A Non-Sokratic Dialogue on Social Welfare Functions: Hoisted from the Archives from 2003

Econ 210a Memo Question: Slavery and Serfdom

Week 4 Memo Assignment: Slavery and Serfdom: In his Wealth of Nations, Adam Smith confidently asserted that slavery was uneconomic–that in commercial society, manumission was the road to higher productivity because the carrot of working for yourself is much more efficient than the stick of being whipped by others.

He went on to say that unfree labor–slavery, serfdom, debt peonage, and so on–could only survive where the rich chose to pursue not the pleasures of prosperous living but the pleasures of domination–and that as humanity progressed morally and also progressed technologically to invent new commodities this love of domination would decline.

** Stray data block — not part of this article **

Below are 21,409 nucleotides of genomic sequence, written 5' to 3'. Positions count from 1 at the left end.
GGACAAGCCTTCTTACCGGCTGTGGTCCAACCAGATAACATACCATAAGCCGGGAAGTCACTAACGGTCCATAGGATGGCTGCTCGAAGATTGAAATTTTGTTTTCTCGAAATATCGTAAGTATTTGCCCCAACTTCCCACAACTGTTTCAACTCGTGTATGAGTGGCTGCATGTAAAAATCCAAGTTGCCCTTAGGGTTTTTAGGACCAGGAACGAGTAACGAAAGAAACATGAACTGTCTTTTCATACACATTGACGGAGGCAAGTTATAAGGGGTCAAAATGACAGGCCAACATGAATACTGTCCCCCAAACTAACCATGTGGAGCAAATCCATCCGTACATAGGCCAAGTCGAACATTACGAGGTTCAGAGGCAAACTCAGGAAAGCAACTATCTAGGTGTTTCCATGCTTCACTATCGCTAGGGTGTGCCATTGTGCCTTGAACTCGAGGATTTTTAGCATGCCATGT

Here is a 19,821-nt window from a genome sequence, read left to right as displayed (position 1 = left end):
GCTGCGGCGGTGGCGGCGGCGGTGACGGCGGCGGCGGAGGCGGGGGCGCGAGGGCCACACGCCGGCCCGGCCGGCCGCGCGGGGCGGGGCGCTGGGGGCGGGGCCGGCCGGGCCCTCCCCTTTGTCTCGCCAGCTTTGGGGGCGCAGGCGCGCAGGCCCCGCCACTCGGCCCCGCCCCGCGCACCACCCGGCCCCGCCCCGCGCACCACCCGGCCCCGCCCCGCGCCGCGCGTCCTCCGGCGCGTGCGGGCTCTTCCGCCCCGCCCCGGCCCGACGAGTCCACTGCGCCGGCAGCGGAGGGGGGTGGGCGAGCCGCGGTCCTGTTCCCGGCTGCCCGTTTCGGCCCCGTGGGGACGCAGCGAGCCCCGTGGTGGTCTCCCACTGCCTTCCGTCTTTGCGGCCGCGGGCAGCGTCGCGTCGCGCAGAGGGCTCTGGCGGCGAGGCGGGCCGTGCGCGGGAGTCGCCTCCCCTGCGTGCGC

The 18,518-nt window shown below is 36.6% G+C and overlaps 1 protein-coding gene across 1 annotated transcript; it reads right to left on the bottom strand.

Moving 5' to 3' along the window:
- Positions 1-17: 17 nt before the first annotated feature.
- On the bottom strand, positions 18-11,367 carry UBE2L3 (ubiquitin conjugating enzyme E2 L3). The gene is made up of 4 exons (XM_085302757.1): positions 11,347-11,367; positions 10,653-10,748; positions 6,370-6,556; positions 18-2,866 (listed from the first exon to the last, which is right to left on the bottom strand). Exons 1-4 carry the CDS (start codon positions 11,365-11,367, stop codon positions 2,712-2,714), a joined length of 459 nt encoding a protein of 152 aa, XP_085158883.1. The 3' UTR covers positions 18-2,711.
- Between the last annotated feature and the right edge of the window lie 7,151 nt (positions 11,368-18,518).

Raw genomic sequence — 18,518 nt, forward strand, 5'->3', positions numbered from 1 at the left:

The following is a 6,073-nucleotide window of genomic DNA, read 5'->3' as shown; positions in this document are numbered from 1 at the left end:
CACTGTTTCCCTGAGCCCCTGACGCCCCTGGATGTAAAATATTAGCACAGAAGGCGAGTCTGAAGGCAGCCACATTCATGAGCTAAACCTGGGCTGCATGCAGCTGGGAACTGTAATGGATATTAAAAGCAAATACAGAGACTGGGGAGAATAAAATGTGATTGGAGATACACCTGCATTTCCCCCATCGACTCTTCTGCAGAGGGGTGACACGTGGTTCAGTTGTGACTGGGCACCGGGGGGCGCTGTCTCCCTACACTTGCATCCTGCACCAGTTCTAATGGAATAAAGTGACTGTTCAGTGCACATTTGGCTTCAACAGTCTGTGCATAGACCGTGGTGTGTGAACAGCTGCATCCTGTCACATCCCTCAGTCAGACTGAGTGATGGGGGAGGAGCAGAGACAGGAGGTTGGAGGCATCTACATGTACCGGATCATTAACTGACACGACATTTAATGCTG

This week we have a number of papers that conclude, as I read them, that Smith was horribly wrong. Can we rescue Smith's optimal, Panglossian view of the historical destiny of unfree labor? Why, in history, didn't Smith's argument work?